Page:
Having the right people, with practical skills, experience, and personal connections ends up being valuable in a project that is going to be difficult in a best-case scenario, and which will likely depend on a small number of bodies to keep things moving. There is a path forward for community-based groups who want to build a network but don’t know how to go about it, but this can involve hiring telecom consultants and a steep or expensive learning curve. Effective project champions and relevant technical skills among community members are enormous assets. Local governments that have in-house networking expertise and experience managing infrastructure can draw on those for broadband projects, while groups outside of government are fortunate if they involve members with an understanding of telecom networks.
In the early 2000s, Tim Ryan was trying to carry out business from Kaslo over a limited internet connection, and his background in IT helped him imagine how things could be better. He joined KiN in 2012, where other members also had technical skills, but as Ryan stated “There is a perception that that fibre connectivity is complex … (but) it’s 90% ditch-digging and 10% technology”. In terms of critical skills, in his view they are: “Critical skill number one: ditch digging. Critical skill number two: network management. That was contributed by the existing ISP [KiN]. Critical skill number three: an understanding of how optical networking technology is assembled, and we had two people in the community that knew how”. These skills gave the project’s participants the confidence to proceed — knowing that building a fibre network was possible: “Optical technology on the face of it, is as opaque as brain surgery and rocket science. In fact, it’s not that difficult, but most people don’t know that.” Having the knowledge to imagine what is possible helps to get a project started, but being able to train local staff in the required skills ends up being important to keep costs down (and circulate money locally) while maintaining local autonomy.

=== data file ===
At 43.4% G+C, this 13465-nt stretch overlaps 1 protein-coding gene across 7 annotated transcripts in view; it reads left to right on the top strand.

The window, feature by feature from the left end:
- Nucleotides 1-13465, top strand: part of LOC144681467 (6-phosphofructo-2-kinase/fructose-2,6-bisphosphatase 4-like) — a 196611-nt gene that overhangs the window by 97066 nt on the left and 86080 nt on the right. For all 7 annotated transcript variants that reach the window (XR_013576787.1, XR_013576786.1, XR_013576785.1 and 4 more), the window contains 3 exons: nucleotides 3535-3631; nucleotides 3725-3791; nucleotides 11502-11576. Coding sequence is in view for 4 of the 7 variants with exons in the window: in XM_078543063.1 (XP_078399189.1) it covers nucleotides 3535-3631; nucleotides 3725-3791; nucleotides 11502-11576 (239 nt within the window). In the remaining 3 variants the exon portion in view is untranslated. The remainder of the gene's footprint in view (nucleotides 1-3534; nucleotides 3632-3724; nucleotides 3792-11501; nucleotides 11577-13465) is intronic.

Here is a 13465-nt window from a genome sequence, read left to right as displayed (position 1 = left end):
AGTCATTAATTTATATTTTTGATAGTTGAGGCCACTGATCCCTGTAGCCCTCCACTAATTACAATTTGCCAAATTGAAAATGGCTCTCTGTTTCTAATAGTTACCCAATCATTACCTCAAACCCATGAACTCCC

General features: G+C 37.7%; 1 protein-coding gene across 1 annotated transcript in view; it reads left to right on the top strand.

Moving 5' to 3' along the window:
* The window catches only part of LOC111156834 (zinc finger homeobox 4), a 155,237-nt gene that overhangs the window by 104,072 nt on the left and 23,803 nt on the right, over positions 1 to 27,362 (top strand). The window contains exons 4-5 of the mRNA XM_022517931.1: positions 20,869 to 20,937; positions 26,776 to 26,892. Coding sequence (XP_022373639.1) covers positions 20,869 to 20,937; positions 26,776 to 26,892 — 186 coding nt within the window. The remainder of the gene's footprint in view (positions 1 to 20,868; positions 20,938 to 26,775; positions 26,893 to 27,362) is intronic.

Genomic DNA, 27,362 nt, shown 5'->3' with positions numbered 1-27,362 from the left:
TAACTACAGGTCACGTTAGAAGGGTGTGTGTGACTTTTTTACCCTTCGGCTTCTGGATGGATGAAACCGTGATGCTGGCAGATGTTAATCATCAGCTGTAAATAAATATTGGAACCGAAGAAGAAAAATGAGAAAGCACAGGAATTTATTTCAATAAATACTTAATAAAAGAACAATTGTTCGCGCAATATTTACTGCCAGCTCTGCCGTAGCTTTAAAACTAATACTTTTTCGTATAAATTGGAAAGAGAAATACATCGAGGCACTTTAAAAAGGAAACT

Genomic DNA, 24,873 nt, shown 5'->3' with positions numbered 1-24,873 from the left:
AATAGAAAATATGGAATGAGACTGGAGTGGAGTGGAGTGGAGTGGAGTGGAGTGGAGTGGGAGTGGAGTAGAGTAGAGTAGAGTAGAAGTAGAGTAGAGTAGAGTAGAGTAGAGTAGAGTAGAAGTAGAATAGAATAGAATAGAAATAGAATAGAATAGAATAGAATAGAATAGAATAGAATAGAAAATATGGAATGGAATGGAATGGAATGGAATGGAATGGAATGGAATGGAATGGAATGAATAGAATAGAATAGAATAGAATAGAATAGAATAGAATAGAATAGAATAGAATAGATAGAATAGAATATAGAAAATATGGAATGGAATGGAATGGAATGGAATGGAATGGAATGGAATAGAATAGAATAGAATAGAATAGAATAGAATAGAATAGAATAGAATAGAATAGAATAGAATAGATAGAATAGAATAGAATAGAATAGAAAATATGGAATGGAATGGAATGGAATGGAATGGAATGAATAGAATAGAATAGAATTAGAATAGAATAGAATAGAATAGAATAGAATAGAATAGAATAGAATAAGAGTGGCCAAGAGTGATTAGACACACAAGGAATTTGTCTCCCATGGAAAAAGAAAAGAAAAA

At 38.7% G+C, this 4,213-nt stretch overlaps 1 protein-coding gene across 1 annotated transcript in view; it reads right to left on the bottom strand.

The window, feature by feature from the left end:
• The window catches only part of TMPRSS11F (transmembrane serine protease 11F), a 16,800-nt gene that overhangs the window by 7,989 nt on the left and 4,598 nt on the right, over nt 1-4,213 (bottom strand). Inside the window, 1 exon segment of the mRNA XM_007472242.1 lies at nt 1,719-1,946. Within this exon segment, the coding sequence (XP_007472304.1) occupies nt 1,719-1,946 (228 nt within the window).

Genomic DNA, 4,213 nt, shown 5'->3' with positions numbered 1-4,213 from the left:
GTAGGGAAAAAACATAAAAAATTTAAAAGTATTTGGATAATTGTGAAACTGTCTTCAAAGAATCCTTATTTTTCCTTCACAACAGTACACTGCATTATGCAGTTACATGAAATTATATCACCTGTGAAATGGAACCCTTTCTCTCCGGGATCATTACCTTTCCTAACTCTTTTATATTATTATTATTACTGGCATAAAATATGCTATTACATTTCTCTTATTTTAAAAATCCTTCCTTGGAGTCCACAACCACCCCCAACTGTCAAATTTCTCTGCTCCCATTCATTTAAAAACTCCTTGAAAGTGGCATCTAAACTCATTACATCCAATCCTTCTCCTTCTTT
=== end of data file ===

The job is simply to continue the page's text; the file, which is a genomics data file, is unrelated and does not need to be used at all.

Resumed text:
There are examples of local networks built by a committed individual who wants better connectivity and extends this to their neighbors, but beyond this scale, some sort of larger organization is required. An ISP could be organized along many different lines: for-profits, not-for-profits, co-operatives, or public utilities have all had some success meeting local needs. If possible, an advantage comes from being able to work through already-established organizations. In Kaslo, KiN had been incorporated as a not-for-profit since 1996, when it had offered dial-up service. While network technology had moved on, KiN retained a couple hundred subscribers and an organizational that could be built upon for a future network. In Olds, the OICRD became the vehicle for envisioning, developing, and eventually owning its fibre network. Organizations coordinate individual action into collective efforts, and as legal entities they can do things that individuals cannot — such as applying for funding. But organizations also require internal governance and maintenance (the non-technical kind), and can always benefit from a shared vision and collective enthusiasm.
4. Political support